By Wayne Koberstein, Executive Editor, Life Science Leader magazine
Follow Me On Twitter @WayneKoberstein
Inspiration and business sense combine in this enterprise dedicated to developing the first cure for dengue virus infection and other global disease threats.
Based on its novel platform technology of flavivirus peptide inhibitors, Ennaid Therapeutics is developing “cures” for a number of infectious diseases, starting with dengue virus and west nile virus, ultimately in oral dosage forms. Mainly outside the U.S., the deadly mosquitoborne dengue virus infects 400 million people in 125 countries and poses a $1.8 billion economic threat worldwide. The WHO and the CDC have reported nearly half of the world’s population is at risk for contracting dengue. Ennaid plans a four-year crash program for its dengue cure: a “comprehensive, IND [investigational new drug] -ready” preclinical program; a Phase 1/2a clinical development strategy; and use of orphan drug status in the U.S. and EU and compassionate- use trials in Australia or Thailand.
WHAT’S AT STAKE
Ennaid Therapeutics is one of the youngest companies to appear in Companies to Watch. Yet it barely seems to have stayed in the infant stage and may have passed the typically awkward toddlerhood altogether. Starting with its staff of three, the company appears on the surface to be much less than it is. In fact, the tiny group of “employees” hold together a team of senior executives and advisors that a much larger company would envy. Baby companies in preclinical development may be expected to have a chief scientist, but how many of them have two clinical manufacturing experts — covering everything from preformulation to packaging — on the scientific advisory board? And when Ennaid licensed its peptide-based antiviral technology, it also recruited the technology’s inventor as its chief scientist, along with the co-inventor, a leader in HIV research, onto its SAB (scientific advisory board).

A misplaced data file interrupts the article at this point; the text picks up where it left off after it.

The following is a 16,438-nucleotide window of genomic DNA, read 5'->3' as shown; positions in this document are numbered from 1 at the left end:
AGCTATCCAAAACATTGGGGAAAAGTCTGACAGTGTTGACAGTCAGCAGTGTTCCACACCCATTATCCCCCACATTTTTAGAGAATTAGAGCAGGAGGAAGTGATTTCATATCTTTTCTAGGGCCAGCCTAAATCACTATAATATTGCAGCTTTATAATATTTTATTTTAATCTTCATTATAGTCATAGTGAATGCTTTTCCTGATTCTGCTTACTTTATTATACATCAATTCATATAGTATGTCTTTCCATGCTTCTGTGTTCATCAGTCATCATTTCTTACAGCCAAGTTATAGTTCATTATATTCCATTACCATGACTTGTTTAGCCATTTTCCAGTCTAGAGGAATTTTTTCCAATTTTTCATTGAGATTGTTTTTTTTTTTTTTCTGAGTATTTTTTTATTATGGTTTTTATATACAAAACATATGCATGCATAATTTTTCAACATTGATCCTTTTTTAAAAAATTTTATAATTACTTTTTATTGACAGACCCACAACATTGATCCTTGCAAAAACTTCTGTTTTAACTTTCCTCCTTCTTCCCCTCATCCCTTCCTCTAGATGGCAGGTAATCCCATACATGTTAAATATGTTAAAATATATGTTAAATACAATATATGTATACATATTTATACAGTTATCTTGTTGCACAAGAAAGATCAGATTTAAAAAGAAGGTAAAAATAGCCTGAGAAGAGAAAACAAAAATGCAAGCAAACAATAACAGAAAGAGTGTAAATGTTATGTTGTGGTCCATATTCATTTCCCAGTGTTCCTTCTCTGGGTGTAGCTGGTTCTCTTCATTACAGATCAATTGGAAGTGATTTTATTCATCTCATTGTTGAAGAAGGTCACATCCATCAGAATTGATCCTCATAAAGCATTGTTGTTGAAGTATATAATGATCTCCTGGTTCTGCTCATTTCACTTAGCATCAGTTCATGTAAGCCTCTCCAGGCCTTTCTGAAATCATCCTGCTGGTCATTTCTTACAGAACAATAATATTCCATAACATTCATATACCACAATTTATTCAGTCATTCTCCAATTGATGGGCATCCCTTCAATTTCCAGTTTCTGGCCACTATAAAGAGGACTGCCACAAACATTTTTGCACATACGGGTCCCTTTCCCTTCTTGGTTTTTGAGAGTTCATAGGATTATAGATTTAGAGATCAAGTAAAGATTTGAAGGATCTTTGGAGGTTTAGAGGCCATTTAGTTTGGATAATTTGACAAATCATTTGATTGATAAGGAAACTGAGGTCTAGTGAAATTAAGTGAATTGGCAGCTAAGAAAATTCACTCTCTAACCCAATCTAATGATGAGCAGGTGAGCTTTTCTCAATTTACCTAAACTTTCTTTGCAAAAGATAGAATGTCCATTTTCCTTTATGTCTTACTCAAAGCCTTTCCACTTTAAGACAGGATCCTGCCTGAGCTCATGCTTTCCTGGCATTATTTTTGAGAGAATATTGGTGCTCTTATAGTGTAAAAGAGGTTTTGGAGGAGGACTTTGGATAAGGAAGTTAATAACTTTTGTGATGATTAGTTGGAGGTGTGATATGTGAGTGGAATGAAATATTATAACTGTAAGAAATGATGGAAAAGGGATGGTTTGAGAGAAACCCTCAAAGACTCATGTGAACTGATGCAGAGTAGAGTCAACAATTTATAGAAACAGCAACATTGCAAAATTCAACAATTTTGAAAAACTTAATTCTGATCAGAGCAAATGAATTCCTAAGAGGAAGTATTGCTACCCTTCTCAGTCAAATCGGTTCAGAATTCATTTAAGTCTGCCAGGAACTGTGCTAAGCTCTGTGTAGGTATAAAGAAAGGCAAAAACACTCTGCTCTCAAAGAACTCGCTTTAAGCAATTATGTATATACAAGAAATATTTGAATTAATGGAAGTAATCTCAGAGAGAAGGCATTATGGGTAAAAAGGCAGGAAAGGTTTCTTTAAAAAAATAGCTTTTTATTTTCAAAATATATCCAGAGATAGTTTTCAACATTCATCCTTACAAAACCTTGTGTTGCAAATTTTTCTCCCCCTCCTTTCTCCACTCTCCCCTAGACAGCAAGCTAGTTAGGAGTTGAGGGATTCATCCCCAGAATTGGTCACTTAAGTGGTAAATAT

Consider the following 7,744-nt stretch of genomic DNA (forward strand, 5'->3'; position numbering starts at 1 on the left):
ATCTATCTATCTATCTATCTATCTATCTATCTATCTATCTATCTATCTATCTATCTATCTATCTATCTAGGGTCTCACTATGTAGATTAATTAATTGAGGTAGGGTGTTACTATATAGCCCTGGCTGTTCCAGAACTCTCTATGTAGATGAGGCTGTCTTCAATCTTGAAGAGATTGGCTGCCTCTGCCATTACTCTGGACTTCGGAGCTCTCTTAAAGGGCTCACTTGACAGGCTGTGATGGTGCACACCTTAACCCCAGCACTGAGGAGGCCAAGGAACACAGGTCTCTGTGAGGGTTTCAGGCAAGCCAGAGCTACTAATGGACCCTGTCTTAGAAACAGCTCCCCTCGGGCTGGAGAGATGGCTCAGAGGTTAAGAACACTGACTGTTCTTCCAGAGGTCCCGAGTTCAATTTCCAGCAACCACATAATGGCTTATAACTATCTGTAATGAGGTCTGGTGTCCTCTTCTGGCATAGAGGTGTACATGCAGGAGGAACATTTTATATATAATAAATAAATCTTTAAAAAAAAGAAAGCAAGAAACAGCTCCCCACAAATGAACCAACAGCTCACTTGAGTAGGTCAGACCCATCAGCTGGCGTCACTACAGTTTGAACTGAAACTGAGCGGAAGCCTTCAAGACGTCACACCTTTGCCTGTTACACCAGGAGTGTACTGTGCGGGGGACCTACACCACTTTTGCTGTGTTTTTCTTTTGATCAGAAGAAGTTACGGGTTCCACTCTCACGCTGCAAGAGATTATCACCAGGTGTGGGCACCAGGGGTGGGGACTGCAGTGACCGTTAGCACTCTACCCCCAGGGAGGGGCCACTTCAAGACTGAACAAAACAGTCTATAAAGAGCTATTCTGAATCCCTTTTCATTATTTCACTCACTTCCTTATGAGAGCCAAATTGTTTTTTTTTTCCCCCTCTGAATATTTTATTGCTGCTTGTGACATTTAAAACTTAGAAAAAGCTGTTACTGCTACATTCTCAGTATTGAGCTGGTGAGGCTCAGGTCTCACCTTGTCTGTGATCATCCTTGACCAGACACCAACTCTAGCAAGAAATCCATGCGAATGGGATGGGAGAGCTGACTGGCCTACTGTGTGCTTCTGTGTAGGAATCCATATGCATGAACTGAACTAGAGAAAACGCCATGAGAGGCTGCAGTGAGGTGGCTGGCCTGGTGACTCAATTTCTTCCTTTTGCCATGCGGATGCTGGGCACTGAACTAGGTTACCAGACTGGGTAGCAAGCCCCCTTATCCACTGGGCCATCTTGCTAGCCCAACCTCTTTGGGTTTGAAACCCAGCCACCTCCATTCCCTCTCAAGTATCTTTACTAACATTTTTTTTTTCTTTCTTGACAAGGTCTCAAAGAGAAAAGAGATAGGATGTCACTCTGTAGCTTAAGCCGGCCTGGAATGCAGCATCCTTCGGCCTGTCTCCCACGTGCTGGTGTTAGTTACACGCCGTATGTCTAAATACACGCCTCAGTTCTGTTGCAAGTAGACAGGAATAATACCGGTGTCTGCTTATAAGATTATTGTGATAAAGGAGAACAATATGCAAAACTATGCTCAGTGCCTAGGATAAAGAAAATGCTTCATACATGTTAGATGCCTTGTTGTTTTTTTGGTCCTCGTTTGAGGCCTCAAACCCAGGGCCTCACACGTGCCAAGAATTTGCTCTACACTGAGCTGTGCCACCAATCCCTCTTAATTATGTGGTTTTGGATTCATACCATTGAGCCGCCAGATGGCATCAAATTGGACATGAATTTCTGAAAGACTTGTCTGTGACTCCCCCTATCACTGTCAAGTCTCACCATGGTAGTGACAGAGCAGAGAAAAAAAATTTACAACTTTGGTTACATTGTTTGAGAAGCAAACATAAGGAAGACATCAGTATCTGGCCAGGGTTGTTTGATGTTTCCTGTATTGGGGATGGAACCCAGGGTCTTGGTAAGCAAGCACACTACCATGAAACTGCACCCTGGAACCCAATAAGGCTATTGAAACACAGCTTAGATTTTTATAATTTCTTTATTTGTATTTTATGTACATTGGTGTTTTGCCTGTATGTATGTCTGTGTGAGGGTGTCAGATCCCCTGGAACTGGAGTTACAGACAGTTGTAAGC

Just as impressive as the scientific expertise, Ennaid also brought an unusual amount of business acumen into its inner circle. Three solid financial and business experts lead the board of directors, and a separate board of advisors has a veteran start-up leader at its helm. Ennaid also has a head of regulatory affairs — another mature move.
“Once we acquired our product, it was evident that our company was built on a story that not only inspired others to do good professionally, but also inspired others to do humanitarian work, in that it was easy to build a team of dedicated, seasoned professionals from within the industry,” says the dynamic CEO, Darnisha Grant Harrison.
Although identified mainly with the poorest nations on Earth, dengue virus infection is actually the world’s fastest-growing pandemic, threatening many of the most advanced regions. Together, dengue and the target of Ennaid’s second lead program, west nile virus, shadow over most of the world’s continents. The current Ebola scare underlines why the biopharma industry should be more interested in diseases and epidemics originating outside its comfort zone, as well as access to healthcare in emerging countries, industry’s role in public health, and public/ private partnerships in drug development.
“Our drug will likely be an oral dosage form; therefore storage will be simplified at controlled room temperature. We will address this through strategic partnerships with organizations which have mature distribution programs to globally diverse regions,” Harrsion says.
The recent headlines regarding Ebola are hammering some of those points home. The continuing news alone would be a factor in choosing Ennaid as a company to watch. Certainly, Ennaid will require all the help it can get and more from the Gates Foundation and other philanthropists — and it should get it — but this is not just another potential David and Goliath story. Harrison and her team are going at this as a business, along with the grand ambitions we look for in any healthy startup. But benchmarked against many a lonely-inventor- turned-entrepreneur story, still so common in this industry, Ennaid looks positively light years ahead of the game. Perhaps its ambitions will turn out to be more realistic than merely grand.
Headquarters: Atlanta, GA, Office in New York City
Finances: $225K round raised with self-funding & family/friends
Partnerships: Worldwide, exclusive rights to technology licensed from Tulane University, Rockefeller University, Florida Gulf Coast University, & Univ. of Washington
June 2014: Invited to present at the BIO International Convention. (Not normally qualified as an update, but significant for such an early-stage company.)